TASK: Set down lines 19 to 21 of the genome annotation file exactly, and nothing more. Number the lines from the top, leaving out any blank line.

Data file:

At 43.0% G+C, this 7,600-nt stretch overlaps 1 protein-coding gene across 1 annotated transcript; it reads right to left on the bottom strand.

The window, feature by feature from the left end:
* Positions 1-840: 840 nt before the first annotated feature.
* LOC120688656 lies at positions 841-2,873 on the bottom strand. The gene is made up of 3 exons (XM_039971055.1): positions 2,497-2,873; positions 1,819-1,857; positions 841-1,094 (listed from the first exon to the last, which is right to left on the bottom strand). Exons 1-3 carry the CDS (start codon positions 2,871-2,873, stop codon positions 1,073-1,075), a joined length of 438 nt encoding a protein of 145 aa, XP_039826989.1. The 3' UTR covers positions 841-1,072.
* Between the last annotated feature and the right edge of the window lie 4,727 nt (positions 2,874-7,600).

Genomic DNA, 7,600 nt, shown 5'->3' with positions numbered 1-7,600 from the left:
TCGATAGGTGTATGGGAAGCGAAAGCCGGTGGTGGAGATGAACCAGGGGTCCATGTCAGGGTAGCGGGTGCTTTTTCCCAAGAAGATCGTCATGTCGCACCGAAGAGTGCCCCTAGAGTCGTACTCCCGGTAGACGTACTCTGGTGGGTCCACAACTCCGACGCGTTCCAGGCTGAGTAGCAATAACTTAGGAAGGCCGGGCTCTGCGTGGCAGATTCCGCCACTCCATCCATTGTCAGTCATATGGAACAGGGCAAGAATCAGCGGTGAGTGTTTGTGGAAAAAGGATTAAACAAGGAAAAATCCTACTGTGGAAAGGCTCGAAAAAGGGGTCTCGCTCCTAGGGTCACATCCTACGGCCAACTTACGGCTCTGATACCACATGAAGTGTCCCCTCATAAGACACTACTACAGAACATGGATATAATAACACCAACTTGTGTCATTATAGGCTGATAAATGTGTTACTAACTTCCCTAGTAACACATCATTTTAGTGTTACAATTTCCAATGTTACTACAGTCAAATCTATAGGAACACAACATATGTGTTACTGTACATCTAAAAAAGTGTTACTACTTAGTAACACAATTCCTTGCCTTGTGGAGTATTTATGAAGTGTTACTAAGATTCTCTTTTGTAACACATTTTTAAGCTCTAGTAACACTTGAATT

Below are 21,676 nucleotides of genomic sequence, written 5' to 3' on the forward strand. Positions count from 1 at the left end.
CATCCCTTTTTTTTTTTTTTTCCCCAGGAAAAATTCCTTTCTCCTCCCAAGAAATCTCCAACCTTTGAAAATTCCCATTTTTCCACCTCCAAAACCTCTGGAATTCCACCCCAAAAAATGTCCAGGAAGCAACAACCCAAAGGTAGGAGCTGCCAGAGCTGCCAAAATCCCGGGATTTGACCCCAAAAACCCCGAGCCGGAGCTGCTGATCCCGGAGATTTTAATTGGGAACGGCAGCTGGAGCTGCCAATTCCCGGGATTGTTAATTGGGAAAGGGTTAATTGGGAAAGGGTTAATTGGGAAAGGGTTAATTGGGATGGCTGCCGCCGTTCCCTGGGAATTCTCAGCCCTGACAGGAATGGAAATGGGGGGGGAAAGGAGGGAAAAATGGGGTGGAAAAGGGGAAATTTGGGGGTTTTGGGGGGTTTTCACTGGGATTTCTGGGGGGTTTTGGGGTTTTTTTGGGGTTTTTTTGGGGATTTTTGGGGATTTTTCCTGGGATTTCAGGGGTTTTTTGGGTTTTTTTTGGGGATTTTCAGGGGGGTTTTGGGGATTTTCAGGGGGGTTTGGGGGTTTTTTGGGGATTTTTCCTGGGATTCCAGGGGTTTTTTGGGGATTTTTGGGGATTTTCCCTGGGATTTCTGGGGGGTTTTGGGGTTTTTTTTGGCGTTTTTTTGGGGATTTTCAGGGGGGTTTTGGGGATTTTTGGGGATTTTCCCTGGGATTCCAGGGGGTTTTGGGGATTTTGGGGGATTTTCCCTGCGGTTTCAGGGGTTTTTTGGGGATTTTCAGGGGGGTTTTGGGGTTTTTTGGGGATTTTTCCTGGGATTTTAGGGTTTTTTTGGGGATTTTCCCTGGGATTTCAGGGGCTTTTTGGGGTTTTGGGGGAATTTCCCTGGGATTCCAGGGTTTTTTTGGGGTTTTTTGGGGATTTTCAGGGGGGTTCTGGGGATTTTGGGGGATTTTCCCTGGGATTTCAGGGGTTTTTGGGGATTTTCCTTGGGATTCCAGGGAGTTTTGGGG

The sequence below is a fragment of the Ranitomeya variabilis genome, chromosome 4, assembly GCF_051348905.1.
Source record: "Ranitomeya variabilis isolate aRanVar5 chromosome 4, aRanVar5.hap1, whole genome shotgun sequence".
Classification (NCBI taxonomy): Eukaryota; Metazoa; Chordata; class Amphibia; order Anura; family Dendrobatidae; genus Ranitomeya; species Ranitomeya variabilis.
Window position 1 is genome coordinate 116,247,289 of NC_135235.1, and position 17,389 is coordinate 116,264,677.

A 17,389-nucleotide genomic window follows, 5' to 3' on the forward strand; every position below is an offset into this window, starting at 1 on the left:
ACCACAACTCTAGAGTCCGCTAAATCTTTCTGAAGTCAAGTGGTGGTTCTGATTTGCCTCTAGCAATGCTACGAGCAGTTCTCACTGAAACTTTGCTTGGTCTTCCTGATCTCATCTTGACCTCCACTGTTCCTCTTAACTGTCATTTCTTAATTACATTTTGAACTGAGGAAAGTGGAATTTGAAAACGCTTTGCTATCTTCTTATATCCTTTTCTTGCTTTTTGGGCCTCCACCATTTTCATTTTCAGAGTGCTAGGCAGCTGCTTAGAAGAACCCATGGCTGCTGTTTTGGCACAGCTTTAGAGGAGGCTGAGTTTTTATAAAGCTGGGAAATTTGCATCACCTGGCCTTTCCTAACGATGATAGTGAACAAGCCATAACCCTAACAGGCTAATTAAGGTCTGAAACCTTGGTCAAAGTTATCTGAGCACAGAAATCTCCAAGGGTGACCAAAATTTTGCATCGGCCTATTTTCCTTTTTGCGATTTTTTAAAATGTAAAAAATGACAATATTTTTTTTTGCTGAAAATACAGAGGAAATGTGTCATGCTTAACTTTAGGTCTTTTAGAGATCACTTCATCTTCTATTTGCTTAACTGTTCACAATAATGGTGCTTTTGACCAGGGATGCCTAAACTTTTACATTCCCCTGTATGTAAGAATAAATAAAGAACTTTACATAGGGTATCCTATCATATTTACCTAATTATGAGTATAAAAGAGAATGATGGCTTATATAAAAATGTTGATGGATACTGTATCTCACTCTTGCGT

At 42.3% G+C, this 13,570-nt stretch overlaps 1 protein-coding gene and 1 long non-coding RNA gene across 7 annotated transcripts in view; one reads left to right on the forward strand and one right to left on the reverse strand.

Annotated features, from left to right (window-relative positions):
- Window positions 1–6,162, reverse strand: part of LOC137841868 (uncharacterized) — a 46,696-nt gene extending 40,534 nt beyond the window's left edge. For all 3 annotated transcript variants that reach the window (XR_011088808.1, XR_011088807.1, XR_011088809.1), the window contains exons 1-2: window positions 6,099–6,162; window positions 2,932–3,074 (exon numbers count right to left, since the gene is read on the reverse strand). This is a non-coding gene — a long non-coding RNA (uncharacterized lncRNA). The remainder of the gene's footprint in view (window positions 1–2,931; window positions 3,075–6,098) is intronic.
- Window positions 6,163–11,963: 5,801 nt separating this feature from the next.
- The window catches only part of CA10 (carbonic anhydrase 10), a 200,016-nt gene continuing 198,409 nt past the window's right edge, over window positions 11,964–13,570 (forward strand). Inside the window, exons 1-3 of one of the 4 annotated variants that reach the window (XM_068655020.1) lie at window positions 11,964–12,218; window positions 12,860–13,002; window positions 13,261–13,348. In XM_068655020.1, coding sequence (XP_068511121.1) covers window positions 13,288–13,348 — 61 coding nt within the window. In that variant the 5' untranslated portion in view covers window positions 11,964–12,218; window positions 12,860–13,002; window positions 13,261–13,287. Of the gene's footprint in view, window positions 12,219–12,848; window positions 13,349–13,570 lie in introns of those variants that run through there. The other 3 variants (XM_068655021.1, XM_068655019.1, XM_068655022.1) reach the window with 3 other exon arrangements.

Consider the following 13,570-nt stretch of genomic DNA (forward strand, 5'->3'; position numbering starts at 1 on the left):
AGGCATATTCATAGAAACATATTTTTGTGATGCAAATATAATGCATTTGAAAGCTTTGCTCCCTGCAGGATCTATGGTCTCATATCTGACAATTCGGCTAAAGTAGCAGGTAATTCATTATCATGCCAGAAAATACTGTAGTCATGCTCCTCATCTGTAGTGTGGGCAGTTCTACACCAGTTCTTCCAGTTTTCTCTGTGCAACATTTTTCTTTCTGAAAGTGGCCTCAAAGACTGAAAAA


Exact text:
- Window positions 6,163–11,963: 5,801 nt separating this feature from the next.
- The window catches only part of CA10 (carbonic anhydrase 10), a 200,016-nt gene continuing 198,409 nt past the window's right edge, over window positions 11,964–13,570 (forward strand). Inside the window, exons 1-3 of one of the 4 annotated variants that reach the window (XM_068655020.1) lie at window positions 11,964–12,218; window positions 12,860–13,002; window positions 13,261–13,348. In XM_068655020.1, coding sequence (XP_068511121.1) covers window positions 13,288–13,348 — 61 coding nt within the window. In that variant the 5' untranslated portion in view covers window positions 11,964–12,218; window positions 12,860–13,002; window positions 13,261–13,287. Of the gene's footprint in view, window positions 12,219–12,848; window positions 13,349–13,570 lie in introns of those variants that run through there. The other 3 variants (XM_068655021.1, XM_068655019.1, XM_068655022.1) reach the window with 3 other exon arrangements.

Consider the following 13,570-nt stretch of genomic DNA (forward strand, 5'->3'; position numbering starts at 1 on the left):